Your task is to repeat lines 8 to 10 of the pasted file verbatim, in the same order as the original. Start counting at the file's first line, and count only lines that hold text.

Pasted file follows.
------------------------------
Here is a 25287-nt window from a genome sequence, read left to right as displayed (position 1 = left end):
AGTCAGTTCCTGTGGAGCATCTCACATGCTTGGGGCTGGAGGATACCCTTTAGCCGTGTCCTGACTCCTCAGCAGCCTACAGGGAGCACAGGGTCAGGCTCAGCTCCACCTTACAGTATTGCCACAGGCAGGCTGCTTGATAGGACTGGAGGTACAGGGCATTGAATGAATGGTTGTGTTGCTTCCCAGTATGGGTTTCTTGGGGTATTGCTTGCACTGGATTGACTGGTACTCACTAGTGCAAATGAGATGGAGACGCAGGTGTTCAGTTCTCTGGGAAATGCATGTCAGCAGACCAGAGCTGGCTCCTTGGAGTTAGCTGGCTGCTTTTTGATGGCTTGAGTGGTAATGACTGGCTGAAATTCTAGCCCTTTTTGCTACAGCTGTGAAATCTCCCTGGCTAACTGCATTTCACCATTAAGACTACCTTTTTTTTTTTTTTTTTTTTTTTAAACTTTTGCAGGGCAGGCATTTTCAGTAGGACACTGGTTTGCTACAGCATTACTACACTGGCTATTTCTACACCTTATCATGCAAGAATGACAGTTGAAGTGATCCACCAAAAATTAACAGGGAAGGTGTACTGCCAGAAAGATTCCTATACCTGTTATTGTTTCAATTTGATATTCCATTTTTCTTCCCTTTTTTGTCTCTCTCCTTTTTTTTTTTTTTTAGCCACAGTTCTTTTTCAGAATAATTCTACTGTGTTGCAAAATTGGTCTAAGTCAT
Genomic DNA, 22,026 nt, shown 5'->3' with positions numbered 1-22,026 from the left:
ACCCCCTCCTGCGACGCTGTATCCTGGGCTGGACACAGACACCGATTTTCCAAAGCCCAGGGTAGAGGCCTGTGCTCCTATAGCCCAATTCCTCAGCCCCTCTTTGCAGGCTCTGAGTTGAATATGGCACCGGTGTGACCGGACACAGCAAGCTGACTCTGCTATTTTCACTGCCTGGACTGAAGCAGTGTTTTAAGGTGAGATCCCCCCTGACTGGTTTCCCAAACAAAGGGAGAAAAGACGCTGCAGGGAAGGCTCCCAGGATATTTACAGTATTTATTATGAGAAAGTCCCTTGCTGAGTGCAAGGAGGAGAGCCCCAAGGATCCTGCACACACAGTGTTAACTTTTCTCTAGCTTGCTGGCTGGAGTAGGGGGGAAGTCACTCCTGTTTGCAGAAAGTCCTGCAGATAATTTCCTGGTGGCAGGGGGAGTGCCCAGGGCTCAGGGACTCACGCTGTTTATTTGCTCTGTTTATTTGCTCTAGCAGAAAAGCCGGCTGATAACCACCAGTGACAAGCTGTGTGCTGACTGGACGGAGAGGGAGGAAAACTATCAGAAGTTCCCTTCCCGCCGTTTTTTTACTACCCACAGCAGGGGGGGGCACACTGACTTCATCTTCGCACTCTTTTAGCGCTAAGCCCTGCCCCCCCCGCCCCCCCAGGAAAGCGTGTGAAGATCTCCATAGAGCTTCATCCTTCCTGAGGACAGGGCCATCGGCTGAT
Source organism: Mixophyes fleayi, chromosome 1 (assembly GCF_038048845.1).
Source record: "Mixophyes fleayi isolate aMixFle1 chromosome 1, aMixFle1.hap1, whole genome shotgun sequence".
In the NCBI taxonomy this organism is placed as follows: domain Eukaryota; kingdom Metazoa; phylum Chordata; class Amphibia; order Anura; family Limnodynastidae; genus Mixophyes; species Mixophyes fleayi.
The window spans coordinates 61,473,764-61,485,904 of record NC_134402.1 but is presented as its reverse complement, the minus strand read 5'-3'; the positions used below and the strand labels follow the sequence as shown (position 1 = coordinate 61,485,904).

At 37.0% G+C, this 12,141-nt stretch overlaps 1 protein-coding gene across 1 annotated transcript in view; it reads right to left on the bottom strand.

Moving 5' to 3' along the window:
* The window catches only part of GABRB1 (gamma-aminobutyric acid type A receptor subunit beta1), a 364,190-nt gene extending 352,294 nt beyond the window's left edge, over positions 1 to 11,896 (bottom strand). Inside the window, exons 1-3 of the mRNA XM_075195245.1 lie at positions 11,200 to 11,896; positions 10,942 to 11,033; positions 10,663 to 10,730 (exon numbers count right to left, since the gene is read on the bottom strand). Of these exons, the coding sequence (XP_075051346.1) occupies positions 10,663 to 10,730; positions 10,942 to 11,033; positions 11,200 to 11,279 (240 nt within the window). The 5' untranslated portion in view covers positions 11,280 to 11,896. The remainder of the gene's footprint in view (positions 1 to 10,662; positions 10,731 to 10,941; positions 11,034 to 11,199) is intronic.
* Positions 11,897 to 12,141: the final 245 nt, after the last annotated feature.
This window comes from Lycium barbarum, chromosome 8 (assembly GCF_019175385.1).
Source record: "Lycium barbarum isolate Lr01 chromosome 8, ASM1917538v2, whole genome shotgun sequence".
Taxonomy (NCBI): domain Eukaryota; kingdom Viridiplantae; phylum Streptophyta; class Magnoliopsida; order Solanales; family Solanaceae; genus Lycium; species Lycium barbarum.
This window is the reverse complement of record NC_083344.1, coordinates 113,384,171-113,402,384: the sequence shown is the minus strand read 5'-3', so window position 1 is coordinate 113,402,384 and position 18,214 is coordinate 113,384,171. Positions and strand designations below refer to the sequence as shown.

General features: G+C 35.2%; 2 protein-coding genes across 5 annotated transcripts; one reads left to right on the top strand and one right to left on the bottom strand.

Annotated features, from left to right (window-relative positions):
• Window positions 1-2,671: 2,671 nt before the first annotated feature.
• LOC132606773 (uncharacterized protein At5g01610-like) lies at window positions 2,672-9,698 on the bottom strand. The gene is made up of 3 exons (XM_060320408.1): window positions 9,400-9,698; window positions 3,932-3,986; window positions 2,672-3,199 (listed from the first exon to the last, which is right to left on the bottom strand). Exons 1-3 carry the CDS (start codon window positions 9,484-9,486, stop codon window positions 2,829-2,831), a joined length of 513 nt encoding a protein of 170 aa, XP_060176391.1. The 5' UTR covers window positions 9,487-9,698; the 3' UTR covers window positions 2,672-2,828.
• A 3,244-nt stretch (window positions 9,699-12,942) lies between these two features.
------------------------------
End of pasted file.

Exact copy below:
The window spans coordinates 61,473,764-61,485,904 of record NC_134402.1 but is presented as its reverse complement, the minus strand read 5'-3'; the positions used below and the strand labels follow the sequence as shown (position 1 = coordinate 61,485,904).

At 37.0% G+C, this 12,141-nt stretch overlaps 1 protein-coding gene across 1 annotated transcript in view; it reads right to left on the bottom strand.

Moving 5' to 3' along the window: